By Neal Peirce,

DETROIT — “We stand with Occupy Wall Street. We’re inspired by the organizing we’ve seen… It catches the moment.”

But the group PolicyLink, meeting here last week with 2,300 community organizers, policy advocates and foundation observers in attendance, had a major agenda ready to roll well before the first tents went up in New York’s Zucotti Park.

Its thrust: “Equity is the superior growth mode for America’s future.”

America, the participants agreed, needs a massive shift from the last decade’s growth model, based as it was on a housing bubble, credit-fueled consumption and a deregulated financial industry.

But the equity answer they advocate doesn’t just mean social justice or simply serving PolicyLink’s mission of benefitting low-income groups and people of color. Rather, they assert, “it’s an economic necessity for the United States” — that building the capabilities of people now trailing in education and work-readiness “creates the conditions that allow us to flourish. The more we invest in each other, the better off we will be. Equity is the superior growth model.”

But why, more specifically, invest in minorities if they’re now clearly the trailing edges of the American economy?

Quite simply, the PolicyLink group insists, because the nation’s “historically excluded people of color” — Hispanics, blacks and Asians — are rising fast in numbers, on a track to be a majority of the U.S. population by 2042.

The clear conclusion: If the majority is faltering, the nation as a whole will be on a perilous downward slope.

Could this idea be the seed of a left-of-center response to Tea Party-style distrust of government? Angela Blackwell, PolicyLink’s founder, clearly hopes and believes so. The “deep learning and sharing” of the Detroit attendees,” she told me, suggested that they’re poised to become a timely phalanx for progressive politics. Some, she said, would likely now run for public office themselves.

“America’s Tomorrow: Equity Is The Superior Growth Model,” a paper released just before the conference, could well become a bible for the movement. Co-authored by Blackwell, PolicyLink associate director Sarah Treuhaft and Manuel Pastor of the University of Southern California’s Program for Environmental and Regional Equity, it notes that high numbers of jobless and disconnected minority youth threaten instability — for themselves, their families and society. Their risk of lifelong poverty, with real danger of ending up in the criminal justice system, possibly in $50,000-a-year prison cells, is disturbingly high.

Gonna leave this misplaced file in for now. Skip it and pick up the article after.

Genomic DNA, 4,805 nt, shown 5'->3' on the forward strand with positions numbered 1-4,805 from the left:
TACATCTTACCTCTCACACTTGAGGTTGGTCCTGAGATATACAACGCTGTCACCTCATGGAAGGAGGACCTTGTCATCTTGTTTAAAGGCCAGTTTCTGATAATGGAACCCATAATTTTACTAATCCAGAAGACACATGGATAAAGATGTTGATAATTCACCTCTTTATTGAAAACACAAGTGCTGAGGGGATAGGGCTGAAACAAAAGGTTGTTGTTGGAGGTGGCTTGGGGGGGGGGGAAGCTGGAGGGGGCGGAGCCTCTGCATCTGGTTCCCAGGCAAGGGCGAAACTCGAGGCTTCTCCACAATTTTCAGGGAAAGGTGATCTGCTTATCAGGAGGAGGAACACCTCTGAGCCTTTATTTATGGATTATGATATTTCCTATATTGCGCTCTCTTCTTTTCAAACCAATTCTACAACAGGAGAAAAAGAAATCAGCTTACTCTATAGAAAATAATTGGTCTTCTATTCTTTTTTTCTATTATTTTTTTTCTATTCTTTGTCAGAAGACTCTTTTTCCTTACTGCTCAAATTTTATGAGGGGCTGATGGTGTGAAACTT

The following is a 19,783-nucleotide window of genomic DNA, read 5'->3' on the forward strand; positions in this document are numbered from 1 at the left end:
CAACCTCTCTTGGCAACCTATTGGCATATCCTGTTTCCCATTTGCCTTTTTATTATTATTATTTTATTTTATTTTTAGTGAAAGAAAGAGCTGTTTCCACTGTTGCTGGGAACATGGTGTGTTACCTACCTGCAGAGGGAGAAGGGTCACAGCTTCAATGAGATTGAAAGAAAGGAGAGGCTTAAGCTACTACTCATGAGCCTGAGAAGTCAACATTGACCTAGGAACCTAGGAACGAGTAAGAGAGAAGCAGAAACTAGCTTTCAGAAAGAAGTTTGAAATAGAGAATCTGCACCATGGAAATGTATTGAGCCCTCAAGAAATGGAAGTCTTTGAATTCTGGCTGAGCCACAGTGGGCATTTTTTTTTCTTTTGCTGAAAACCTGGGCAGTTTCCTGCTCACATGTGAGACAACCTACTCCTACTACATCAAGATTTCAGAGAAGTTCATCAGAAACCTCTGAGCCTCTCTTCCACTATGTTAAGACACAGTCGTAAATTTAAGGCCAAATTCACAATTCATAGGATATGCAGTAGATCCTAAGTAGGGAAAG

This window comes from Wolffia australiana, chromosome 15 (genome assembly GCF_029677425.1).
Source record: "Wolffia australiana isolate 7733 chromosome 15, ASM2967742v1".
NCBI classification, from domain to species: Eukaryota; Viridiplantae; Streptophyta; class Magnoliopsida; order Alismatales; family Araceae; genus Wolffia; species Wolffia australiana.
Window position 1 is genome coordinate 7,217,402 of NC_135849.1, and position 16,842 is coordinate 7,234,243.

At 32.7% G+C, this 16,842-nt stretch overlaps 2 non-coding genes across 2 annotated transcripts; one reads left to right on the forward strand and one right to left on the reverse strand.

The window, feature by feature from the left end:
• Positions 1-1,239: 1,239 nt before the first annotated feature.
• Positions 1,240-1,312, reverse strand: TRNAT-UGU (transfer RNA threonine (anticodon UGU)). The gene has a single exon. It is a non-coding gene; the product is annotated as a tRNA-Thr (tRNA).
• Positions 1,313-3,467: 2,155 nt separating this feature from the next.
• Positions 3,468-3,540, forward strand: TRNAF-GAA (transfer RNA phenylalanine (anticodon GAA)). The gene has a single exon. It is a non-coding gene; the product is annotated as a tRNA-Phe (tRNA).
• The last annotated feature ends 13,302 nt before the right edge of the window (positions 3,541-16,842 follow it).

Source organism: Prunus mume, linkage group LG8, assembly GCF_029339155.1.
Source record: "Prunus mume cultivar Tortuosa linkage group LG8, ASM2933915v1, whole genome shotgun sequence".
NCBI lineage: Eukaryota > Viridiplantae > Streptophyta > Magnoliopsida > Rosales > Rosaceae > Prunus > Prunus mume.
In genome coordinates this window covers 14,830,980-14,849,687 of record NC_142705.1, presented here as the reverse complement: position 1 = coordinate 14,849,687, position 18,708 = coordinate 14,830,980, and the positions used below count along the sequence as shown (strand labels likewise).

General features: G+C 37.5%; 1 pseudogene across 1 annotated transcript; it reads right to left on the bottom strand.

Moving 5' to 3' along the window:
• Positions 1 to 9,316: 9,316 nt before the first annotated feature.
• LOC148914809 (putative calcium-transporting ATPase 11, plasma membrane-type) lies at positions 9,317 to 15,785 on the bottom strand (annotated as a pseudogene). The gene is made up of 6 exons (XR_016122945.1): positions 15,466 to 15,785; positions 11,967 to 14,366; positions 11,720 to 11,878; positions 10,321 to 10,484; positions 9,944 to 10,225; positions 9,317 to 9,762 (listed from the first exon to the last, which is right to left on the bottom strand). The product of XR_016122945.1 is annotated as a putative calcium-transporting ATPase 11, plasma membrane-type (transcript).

So the nation needs an “equity-driven growth model” — one in which “a child’s race, class, or zip code will no longer predict his or her health, success at school, or adult income.” First steps would include major focus on early childhood education, which some research shows has a yearly “return on investment” of 15 to 17 percent. Or emulating programs like the Harlem Children’s Zone, whose comprehensive cradle-to-college program has helped more than 600 low-income youths advance to higher education. Plus a focus on retooled public schools and strengthening community college systems.

A second strategy would be building and rebuilding public infrastructure in a way that connects workers to jobs, increases business efficiency and revitalizes distressed neighborhoods. An example: community workforce agreements that let Los Angeles’ public works, schools and community college districts create more than 30,000 jobs for low-income neighborhood residents in building and rebuilding city schools, community colleges and other infrastructure. In Minneapolis-St. Paul, a $1 billion light rail project includes three stations in especially poor neighborhoods, linking residents to job opportunities and enlivening prospects for businesses of color.

Communities also need, it’s argued, to stimulate creation and growth of small start-up businesses that have strong potential to create jobs for people of color. That means efforts to link entrepreneurs to larger-scale markets and capital sources. And initiatives such as Pennsylvania’s Fresh Food Financing Initiative that’s helped create 5,000 new jobs by enlisting entrepreneurs to develop grocery stores and farmers’ markets in low-income neighborhoods that lack supermarkets.

Fresh initiatives like these face stiff fiscal headwinds. State and local treasuries are deeply depleted. And witness House Republicans’ efforts to stifle Obama administration place-based initiatives for Sustainable Communities, Neighborhood Revitalization and Promise Neighborhoods.

Plus, the politics for 2012 are tough. Right-wing campaign funds, with billion-dollar allies like the Koch brothers, flow more easily than money for the left. Labor dues and campaign funds are down. Harsh new state voter I.D. laws are clearly designed to reduce minority group voting. Heavy foreclosures in African-Ameriocan and Latino communities will mean fewer registered voters. And there are sometimes tensions between local Hispanic and black groups.

But the mood of PolicyLink’s Detroit conference was anything but pessimistic. As Nathaniel Smith, an attendee from Atlanta said addressing Angela Blackwell: “You have given us — through the equity idea — the courage to believe. That equity is love in action. Its agenda is inclusive, and powerful.”